Sherman, after the fall of Atlanta, took the majority of his forces on a March to the Sea through Georgia. Schofield's Army of the Ohio was detached to join Major General George H. Thomas in Tennessee. When Confederate General John Bell Hood invaded Tennessee and nearly cut off Schofield's command at Spring Hill, Hood's rash assault to regain momentum at the subsequent Battle of Franklin resulted in a significant defeat. On December 15–16, Schofield took part in Thomas's crowning victory at the Battle of Nashville where Hood's Army of Tennessee was decisively defeated, and effectively destroyed as a fighting force for the remainder of the war. However, during the buildup towards the battle Schofield intrigued against Thomas, feeding Grant false information, in order to try to succeed his senior in command.[4] For his services at Franklin he was awarded the rank of brigadier general in the regular army on November 30, 1864, and the brevet rank of major general on March 13, 1865.[1]

Ordered to operate with Sherman in North Carolina, Schofield moved his corps by rail and sea to Fort Fisher, North Carolina, in 17 days, occupied Wilmington on February 22, 1865, fought the action at Kinston on March 10, and on March 23, joined Sherman at Goldsboro.

After the war, General Schofield joined the Military Order of the Loyal Legion of the United States.

Postbellum career

After the war, Schofield was sent on a special diplomatic mission to France, on account of the presence of French troops in Mexico. During Reconstruction, Schofield was appointed by President Andrew Johnson to serve as military governor of Virginia and of the First Military District.

From June 1868 to March 1869, Schofield served as Secretary of War. President Johnson had forced Edwin M. Stanton, a Radical Republican who had served as Secretary of War since 1862, to resign from his cabinet. Schofield served in an interim capacity until the United States Senate confirmed John Aaron Rawlins. Schofield then served for a year as head of the Department of Missouri. In 1870 he wrote an article criticizing his wartime rival George H. Thomas, who subsequently died of a stroke while writing a response. Following Thomas' death, Schofield succeeded him in commanding the Military Division of the Pacific.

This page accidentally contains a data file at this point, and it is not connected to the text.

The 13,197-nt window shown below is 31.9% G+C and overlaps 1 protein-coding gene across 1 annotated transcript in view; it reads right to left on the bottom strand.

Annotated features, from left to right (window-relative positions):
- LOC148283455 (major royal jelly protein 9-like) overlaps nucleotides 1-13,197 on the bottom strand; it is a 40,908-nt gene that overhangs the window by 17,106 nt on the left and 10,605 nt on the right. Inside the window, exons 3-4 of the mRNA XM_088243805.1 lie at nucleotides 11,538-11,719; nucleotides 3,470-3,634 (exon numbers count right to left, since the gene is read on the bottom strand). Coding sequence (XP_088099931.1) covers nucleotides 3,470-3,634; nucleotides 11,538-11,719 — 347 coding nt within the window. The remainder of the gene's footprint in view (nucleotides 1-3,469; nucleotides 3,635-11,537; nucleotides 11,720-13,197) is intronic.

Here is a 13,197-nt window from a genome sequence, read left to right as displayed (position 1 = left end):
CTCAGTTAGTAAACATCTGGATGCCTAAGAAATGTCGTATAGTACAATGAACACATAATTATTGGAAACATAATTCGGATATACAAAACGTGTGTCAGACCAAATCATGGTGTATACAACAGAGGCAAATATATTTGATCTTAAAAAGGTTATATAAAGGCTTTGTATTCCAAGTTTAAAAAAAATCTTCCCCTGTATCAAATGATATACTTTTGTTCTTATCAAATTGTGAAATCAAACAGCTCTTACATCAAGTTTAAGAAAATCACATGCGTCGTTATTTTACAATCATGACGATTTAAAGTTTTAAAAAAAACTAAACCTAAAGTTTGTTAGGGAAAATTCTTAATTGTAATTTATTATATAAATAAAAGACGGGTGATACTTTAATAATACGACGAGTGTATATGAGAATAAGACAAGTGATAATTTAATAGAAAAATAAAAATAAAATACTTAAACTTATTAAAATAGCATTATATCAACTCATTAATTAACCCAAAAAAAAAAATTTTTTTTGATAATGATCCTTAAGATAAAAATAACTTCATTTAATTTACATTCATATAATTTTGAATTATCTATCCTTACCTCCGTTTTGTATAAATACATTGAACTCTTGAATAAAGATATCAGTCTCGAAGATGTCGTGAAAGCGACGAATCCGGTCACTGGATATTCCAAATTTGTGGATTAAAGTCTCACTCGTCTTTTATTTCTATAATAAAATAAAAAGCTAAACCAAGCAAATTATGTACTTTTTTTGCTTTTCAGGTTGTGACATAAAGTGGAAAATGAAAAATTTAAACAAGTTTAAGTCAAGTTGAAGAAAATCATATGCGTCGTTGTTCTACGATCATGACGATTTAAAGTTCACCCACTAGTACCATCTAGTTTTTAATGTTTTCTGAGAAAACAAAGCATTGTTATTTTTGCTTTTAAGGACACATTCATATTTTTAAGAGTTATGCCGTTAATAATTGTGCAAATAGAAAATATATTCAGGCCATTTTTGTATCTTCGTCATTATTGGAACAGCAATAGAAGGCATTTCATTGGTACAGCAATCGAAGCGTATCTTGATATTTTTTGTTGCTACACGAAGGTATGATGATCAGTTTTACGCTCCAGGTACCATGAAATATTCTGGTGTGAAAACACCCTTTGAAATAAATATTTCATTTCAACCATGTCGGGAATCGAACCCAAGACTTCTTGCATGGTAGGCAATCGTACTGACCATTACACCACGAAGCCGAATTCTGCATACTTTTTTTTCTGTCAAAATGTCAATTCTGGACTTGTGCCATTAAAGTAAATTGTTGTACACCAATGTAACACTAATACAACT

In 1873, Schofield was given a secret task by Secretary of War William Belknap to investigate the strategic potential of a United States presence in the Hawaiian Islands. Schofield's report recommended that the United States establish a naval port at Pearl Harbor.

Starting in 1876 Schofield was superintendent of the United States Military Academy. In 1878, Schofield won the ire of the Radical Republicans when he was asked by President Rutherford B. Hayes to reopen the case of Major General Fitz John Porter, who had been convicted by a court-martial for cowardice and disobedience at the Second Battle of Bull Run. Schofield's board made use of a great amount of new evidence from Confederate generals who had participated in the battle and found that Porter had been wrongly convicted and that his actions might have saved the entire Union army from complete defeat caused by the ineptitude of Maj. Gens. John Pope and Irvin McDowell.

On April 5, 1880, an African American cadet at West Point, Johnson Chesnut Whittaker, was found bruised and beaten in his cot. He claimed that he had been attacked by fellow cadets, but the administration claimed he had fabricated his story to win sympathy. Whittaker was court-martialed and expelled for allegedly faking an assault on himself staged by his fellow cadets. A Congressional investigation into the incident resulted in Schofield's removal from his post as superintendent in 1881. Following that incident, Schofield served in the Department of the Gulf (1881–82), the Military Division of the Pacific (1882–83), the Military Division of the Missouri (1883–86), and the Military Division of the Atlantic (1886–88), He also went to France to witness military maneuvers there.

Official U.S. Army Chiefs of Staff portrait, by Stephen W. Shaw, 1874 [5]

From 1888 until his retirement in 1895, Schofield was commanding general of the United States Army. He had become a major general on March 4, 1869, and on February 5, 1895, he was commissioned a lieutenant general. Schofield retired on September 29, 1895, upon reaching the mandatory retirement age of 64.

General Schofield was an honorary companion of the Military Order of Foreign Wars.

General Schofield died at St. Augustine, Florida, and is buried in Arlington National Cemetery.[1] His memoirs, Forty-six Years in the Army, were published in 1897. He is memorialized by the military installation Schofield Barracks, Hawaii. Prior to his death, Schofield was the last surviving member of Andrew Johnson's cabinet.